I'm leaving for the Grand Canyon in three days. Few things in life make me more excited than a good motorcycle trip. Days spent on the open road in places I've never been with a few friends and the attitude of adventure. This trip is forming up to be one I'll remember for the rest of my life, in good part because of the planning that went into it.
Disclaimer: Please excuse my, uh, let’s call it “enthusiasm.” While I was never in the Boy Scouts, I may as well have “Be Prepared” tattooed across the inside of my eyelids. Many of you are able, and would probably prefer, to pack a few pairs of clean underwear and socks and a sleeping bag and hit the road. For a lot of people, making it up as they go along is the adventure. To you, I say kudos and part of me is a bit jealous, but I'm warning you now: I’m at the other end of the spectrum. Consider this the obsessive-compulsive rider’s guide to planning a trip. It’s not meant to be list of required steps. It’s just the process this research-obsessed nerd has learned after a few years of doing this sort of thing.
Picking your destination
Picking a destination is one of the most fun and frustrating parts of the process. I can’t tell you how many photos I see on a friend’s Instagram or on some motorcycle blog that get my wheels spinning. The Earth is a beautiful place and there are an infinite number of natural attractions or events that make it worthwhile to get out of the house.
Pick a destination that is interesting, but also within the limits of your riding abilities. Consider how far you’ve ridden previously and be honest with yourself about the kind of mileage you’d like to do in a day. I did my first trip years ago on a Triumph Bonneville and knew I was only good for 200 to 250 miles per day, given how much that bike beat me up and my need to take breaks. I felt like a n00b, but it was a great trip and my trips these days have gotten quite a bit longer. I have the rest of my life to work up to doing an Iron Butt ride.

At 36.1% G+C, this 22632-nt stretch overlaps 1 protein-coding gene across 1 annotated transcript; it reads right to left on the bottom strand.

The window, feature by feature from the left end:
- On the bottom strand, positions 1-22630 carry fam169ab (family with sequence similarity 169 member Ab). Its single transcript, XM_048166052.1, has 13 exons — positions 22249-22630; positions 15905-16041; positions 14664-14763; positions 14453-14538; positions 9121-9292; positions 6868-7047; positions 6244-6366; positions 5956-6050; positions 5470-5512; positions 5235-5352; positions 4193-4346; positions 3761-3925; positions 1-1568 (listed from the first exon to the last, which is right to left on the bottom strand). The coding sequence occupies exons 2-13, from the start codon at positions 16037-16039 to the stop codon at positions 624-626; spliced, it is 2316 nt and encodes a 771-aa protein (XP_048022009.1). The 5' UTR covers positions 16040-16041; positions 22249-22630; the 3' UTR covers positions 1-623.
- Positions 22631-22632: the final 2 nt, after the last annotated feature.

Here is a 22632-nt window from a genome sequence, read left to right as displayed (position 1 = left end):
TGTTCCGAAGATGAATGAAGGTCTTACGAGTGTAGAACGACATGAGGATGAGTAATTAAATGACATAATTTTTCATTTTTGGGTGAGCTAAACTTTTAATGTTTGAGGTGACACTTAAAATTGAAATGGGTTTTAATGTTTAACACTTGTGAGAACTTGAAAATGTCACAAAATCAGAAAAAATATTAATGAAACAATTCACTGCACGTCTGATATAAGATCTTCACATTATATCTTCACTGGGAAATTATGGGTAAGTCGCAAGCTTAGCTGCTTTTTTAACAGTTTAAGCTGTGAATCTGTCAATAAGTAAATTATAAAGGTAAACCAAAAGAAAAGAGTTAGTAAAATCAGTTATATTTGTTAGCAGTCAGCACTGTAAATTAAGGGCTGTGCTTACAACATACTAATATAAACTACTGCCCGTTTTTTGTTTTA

Decide your daily mileage
Once you have a destination in mind, break the mileage down by the number of days you have. Resist the temptation to do everything. Just because you can easily do a 500-mile day, that doesn’t mean you’ll enjoy six of them back to back, so don’t try to cram a 3,000-mile trip into your one week off from work. Remember, it’s supposed to be fun, not a death march.
Look at a map for fun places to stop for the night along the way to your destination. Consider your state of mind for that time of the trip. On the way out, you’ll probably have the energy to camp somewhere awesome, even if it’s 40 miles out of the way and at the end of a rutted dirt road. On the tail end of a six-day trip in Death Valley, nothing will sound better than a run-down motel’s pool.
Finally, build in some buffer so you can get lost, stop at an ATM to get money for an entrance fee, or hang somewhere longer than expected just because you’re having fun there. I’ve never been a fan of arriving at camp at midnight totally burned out, so I usually plan shorter mileage so I can arrive at a decent hour and enjoy the evening.